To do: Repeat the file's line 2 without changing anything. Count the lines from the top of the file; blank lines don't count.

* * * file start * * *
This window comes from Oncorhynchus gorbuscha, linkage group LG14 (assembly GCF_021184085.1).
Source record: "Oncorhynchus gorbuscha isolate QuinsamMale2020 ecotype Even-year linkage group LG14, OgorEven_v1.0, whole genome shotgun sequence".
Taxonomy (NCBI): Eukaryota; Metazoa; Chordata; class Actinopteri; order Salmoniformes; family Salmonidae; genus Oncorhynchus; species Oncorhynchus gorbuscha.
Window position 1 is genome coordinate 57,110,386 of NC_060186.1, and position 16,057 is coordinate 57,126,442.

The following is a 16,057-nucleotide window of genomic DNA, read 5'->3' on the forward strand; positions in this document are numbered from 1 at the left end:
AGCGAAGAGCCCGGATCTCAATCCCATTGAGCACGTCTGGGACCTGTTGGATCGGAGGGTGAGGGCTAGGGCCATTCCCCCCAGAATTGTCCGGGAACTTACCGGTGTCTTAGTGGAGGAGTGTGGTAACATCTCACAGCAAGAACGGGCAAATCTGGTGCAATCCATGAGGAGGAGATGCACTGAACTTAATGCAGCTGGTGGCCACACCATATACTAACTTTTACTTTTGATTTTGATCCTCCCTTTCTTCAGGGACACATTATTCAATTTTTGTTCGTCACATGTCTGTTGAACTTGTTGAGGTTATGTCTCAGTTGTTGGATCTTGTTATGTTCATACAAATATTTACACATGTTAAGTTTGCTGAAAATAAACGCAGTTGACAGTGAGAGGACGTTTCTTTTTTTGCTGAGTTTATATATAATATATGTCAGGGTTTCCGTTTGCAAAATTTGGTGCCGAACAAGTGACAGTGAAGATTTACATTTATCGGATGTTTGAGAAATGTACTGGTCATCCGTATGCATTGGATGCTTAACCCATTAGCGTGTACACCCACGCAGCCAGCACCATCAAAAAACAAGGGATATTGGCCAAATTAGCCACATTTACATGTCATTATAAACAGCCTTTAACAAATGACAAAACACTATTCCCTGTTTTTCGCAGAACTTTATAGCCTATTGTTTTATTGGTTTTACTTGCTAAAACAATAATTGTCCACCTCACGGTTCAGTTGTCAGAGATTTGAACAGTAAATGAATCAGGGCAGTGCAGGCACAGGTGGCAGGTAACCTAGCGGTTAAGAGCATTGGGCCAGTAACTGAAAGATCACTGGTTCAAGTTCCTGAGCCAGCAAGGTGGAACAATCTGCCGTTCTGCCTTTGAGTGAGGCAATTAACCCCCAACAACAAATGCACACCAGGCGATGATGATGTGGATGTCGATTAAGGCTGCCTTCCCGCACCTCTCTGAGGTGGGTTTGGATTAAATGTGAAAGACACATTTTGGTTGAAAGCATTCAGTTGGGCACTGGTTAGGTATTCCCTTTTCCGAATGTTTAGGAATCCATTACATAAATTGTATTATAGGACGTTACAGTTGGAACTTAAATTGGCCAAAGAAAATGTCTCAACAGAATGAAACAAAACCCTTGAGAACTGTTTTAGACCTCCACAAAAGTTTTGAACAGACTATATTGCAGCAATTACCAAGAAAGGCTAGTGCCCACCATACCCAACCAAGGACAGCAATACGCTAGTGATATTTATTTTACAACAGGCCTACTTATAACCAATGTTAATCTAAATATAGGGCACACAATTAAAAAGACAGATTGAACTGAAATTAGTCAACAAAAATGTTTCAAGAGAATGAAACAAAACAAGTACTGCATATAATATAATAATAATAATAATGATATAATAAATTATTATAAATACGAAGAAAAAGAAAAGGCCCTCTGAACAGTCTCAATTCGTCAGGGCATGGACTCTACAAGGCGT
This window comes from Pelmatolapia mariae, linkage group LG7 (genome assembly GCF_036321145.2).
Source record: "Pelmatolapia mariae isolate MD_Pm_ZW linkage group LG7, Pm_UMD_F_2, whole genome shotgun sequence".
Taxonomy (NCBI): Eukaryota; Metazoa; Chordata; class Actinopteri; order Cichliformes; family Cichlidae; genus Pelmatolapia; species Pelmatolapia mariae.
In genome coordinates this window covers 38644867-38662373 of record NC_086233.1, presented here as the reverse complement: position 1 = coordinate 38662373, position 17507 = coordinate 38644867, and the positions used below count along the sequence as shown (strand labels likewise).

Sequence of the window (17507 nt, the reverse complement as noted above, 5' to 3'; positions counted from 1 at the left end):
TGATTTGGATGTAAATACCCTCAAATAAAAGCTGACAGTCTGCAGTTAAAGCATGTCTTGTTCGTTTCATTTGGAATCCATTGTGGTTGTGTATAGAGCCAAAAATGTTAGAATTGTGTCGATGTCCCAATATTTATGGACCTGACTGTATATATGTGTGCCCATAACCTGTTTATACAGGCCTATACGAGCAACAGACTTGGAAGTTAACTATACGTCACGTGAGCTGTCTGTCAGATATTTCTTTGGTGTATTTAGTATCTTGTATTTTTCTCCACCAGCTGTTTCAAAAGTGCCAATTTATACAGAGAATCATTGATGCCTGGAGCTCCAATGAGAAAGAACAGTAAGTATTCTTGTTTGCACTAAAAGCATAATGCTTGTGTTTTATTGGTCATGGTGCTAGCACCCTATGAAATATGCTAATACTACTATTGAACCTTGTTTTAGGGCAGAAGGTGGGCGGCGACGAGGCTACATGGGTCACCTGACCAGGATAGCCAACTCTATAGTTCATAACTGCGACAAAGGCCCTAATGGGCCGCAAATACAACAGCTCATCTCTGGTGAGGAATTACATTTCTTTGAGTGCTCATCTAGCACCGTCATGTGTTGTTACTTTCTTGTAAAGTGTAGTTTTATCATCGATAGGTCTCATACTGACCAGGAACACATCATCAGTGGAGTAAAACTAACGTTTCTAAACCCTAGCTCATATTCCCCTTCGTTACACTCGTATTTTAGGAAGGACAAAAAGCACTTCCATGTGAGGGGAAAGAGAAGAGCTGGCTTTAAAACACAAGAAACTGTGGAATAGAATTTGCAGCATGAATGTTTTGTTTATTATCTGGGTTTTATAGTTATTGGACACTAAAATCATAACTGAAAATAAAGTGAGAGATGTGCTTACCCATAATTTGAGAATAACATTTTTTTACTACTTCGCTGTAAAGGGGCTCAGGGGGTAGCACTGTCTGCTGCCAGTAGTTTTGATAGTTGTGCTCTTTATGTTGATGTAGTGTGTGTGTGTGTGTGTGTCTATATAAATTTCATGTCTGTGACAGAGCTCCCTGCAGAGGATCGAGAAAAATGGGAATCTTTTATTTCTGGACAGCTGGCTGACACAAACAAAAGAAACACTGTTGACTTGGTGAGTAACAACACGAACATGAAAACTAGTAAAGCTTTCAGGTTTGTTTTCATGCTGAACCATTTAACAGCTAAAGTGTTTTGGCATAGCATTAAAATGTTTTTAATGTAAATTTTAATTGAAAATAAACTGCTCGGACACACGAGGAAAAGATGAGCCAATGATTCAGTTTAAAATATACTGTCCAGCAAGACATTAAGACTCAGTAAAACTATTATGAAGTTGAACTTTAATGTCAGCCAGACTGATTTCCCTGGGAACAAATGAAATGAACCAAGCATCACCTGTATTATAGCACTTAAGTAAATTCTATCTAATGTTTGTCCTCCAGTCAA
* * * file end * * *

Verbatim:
Source record: "Oncorhynchus gorbuscha isolate QuinsamMale2020 ecotype Even-year linkage group LG14, OgorEven_v1.0, whole genome shotgun sequence".